A book by a well-known Australian argues that public transport in this country is “generally slow, expensive’’ and “not especially reliable’’.

This author went further, insisting that, “There just aren’t enough people wanting to go from a particular place to a particular destination at a particular time to justify any vehicle larger than a car, and cars need roads.’’

Clearly, this author has little interest in developing public transport and exploring its potential to increase the sustainability, efficiency and livability of our major cities.

The author?

Tony Abbott.

The book?

Battlelines – a publication the current Prime Minister penned to give Australians an understanding of the ideological basis for his approach to important policy issues.

Given Mr Abbott’s unambiguous antipathy toward public transport, this nation is at a crossroads when it comes to investing in public transport. At a time when we need to carefully consider each and every means at our disposal to boost economic productivity and create jobs, Mr Abbott is turning his back on urban rail projects that can smash traffic congestion, which acts as a handbrake on productivity growth.

He says the states should invest in rail while the Commonwealth should “stick to its knitting’’ and invest in roads.

I’m all for building new roads. In six years as the nation’s first Minister for Infrastructure, I doubled the roads budget. This led to the building or upgrading of 7500km of roads.

But roads are only one part of the urban transport equation.

Urban passenger rail cannot be ignored.

However, urban rail will be ignored by Mr Abbott in his first Budget in May. He has made clear he will strip billions of dollars from the existing Commonwealth Budget allocated for urban rail projects like the Melbourne Metro, Brisbane’s Cross-River Rail project and the Perth Airport link.

That is not in anyone’s interests, least of all commuters, whether they use public transport or drive to work.

To justify its position, the government argues that if it lifts road funding, states will have more resources to spend on urban rail.

There are two fundamental problems with this policy.

Firstly, it assumes that state governments have the resources to fund the big, game-changing urban rail projects that will drive productivity gains and jobs growth.

They don’t.

In January, the then WA Treasurer Troy Buswell, responding to a call from Joe Hockey for the states to pump prime the economy by accelerating infrastructure spending, was unequivocal.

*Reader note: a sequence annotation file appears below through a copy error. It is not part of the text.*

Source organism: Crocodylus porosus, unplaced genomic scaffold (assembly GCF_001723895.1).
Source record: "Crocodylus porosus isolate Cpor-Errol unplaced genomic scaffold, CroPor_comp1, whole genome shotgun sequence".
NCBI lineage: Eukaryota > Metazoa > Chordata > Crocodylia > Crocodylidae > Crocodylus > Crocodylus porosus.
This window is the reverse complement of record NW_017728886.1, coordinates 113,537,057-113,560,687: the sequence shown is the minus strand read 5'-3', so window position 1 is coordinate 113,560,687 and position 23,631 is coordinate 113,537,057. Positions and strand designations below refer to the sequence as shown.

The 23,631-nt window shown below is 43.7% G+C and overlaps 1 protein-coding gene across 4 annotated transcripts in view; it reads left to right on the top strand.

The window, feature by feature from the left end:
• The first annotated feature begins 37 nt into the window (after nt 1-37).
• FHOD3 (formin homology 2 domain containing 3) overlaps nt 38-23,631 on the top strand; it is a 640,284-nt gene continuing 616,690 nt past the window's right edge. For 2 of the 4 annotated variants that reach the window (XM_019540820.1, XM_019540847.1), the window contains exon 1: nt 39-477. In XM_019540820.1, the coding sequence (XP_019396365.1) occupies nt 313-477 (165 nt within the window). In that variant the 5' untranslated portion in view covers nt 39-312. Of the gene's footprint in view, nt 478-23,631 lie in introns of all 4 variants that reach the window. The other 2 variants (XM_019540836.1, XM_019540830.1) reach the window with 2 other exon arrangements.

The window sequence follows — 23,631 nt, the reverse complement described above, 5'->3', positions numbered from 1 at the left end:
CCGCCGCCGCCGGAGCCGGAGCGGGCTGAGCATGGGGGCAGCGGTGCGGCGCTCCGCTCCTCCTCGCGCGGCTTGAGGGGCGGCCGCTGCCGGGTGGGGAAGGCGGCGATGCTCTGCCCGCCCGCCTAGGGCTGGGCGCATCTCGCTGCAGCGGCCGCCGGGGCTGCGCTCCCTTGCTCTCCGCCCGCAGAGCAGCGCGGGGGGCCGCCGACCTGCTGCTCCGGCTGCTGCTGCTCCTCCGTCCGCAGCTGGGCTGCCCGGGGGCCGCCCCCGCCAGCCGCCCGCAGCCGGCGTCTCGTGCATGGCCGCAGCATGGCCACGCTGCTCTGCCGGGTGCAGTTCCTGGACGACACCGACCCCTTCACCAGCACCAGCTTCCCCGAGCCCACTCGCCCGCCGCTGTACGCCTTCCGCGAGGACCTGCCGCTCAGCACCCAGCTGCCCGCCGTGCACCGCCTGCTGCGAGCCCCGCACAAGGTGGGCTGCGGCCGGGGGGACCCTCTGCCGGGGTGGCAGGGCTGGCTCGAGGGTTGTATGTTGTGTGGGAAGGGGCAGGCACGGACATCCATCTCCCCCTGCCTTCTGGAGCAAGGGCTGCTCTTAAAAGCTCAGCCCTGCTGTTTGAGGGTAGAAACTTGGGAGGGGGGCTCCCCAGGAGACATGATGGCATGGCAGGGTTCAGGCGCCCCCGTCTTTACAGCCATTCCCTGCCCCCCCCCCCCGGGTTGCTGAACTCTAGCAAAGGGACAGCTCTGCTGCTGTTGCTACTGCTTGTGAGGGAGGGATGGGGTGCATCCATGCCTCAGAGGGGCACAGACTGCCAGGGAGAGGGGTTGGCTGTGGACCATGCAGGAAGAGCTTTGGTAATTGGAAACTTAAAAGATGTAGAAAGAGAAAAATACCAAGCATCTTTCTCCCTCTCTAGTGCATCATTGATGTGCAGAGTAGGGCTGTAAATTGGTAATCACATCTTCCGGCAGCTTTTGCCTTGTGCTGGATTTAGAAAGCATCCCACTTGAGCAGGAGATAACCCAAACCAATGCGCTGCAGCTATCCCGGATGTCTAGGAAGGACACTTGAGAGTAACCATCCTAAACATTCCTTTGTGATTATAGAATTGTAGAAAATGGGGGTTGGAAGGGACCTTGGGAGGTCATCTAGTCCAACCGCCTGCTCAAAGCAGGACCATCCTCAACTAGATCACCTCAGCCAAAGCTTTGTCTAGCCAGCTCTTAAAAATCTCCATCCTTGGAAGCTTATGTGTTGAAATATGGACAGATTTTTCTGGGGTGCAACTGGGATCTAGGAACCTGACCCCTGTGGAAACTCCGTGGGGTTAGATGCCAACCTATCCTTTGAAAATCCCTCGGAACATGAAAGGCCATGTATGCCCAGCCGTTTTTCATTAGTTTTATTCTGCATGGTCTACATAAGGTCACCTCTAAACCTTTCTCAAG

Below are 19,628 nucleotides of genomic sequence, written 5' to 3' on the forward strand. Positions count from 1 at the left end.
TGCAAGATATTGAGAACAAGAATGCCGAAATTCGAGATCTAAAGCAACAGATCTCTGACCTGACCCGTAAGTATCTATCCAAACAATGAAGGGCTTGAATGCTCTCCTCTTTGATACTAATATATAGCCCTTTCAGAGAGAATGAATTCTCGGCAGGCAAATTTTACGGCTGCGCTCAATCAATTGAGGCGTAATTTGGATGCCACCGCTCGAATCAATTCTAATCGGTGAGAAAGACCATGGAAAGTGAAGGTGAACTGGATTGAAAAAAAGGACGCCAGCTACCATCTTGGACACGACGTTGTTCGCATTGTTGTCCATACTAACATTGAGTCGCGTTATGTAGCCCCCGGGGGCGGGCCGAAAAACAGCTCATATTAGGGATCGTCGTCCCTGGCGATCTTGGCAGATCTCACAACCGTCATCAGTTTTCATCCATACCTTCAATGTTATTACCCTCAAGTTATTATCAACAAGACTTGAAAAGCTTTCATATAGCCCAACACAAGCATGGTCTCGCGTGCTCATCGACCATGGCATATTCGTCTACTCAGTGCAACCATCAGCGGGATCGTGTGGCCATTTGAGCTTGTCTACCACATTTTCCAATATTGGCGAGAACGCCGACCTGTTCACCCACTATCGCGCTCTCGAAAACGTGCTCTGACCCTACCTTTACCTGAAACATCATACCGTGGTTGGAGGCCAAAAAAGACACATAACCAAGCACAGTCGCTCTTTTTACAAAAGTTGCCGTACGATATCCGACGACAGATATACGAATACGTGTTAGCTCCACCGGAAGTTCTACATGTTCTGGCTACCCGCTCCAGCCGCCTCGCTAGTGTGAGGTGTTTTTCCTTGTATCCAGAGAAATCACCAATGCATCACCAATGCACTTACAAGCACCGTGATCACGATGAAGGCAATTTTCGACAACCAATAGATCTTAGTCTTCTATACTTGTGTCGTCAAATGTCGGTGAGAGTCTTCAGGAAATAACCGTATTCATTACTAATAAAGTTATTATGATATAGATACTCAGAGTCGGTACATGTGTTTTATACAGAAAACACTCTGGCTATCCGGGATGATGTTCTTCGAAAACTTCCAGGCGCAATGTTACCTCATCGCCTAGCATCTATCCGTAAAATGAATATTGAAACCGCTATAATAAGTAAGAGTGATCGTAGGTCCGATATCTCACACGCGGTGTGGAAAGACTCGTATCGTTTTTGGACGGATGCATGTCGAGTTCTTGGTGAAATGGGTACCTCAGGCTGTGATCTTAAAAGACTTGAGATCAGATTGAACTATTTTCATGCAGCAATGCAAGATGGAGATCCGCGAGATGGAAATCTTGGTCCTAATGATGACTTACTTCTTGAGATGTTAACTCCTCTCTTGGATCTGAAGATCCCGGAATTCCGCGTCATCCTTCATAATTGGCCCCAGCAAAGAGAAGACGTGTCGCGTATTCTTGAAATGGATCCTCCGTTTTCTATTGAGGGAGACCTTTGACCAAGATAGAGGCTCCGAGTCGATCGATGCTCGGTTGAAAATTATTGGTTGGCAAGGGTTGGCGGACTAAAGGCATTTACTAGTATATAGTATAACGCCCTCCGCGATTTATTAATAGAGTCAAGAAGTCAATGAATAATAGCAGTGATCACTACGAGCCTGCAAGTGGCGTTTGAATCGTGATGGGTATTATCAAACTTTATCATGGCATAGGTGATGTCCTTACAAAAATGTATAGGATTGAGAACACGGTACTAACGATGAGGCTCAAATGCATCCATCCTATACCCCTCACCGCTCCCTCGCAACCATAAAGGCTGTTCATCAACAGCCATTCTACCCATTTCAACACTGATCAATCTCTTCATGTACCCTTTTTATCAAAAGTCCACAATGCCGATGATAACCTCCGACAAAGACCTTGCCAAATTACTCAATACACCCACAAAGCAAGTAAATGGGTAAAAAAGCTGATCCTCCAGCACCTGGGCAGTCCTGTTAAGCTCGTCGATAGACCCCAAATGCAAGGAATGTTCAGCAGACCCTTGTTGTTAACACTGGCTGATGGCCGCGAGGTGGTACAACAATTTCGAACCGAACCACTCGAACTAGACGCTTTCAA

“We are not in a position to do so,’’ he said. “We won’t be at the hall for that dance.’’

The second problem with the Government’s rigid view of the intergovernmental division of labour on transport is that it ignores the need for Commonwealth leadership to ensure spending on transport is properly integrated.

There’s no point in the Commonwealth working away in one silo on roads while the states operate in another on rail projects.

Someone has to set a direction.

That’s why the previous Labor Government created a Major Cities Unit within the Department of Infrastructure.

One of Mr Abbott’s first acts in government was to abolish the Major Cities Unit.

He is vacating the urban policy field.

This is a mistake.

Labor believes that serious nation builders do not limit themselves by wearing ideological blinkers.

We will always support whichever transport project – road or rail – can be shown by independent expert research to deliver the greatest productivity gain for the community.

Roads are just as important as railway lines.

A full bus can take 40 cars off the road. A freight train can take hundreds of trucks off the road.

To identify the relative merits of competing proposals for road and rail projects, governments need expert advice. That’s why the previous Labor Government created Infrastructure Australia, made up of experts tasked with providing an independent evidence base about the potential for projects to boost national productivity.

But Mr Abbott has legislation before the Senate that will destroy Infrastructure Australia’s independence by allowing the Minister for Infrastructure to issue orders about what it can and cannot study. Under the changes, the minister can order Infrastructure Australia to exclude certain classes on infrastructure, such as public transport, from its considerations.

The Government also proposes to give itself the power of veto over Infrastructure Australia publishing its research.

Transparency was at the heart of Labor’s design of Infrastructure Australia. We wanted the public and the investment sector to have access to the same information as the government so they could see where we were headed and make their own judgments about the wisdom or otherwise of government investment decisions.

We need an independent Infrastructure Australia to ensure that all modes of transport – including public transport (bus and rail), are on the table when it comes to the broad infrastructure debate.

The Business Council of Australia, the Urban Development Institute of Australia and Infrastructure Australia itself have rejected the changes as an attack on Infrastructure Australia’s independence.

Australia is one of the most urbanised nations in the world.

It is crucial that we get the planning right.

While Mr Abbott talks a lot about infrastructure investment and economic productivity, he fails to understand the need to provide the investment and leadership to link the two.

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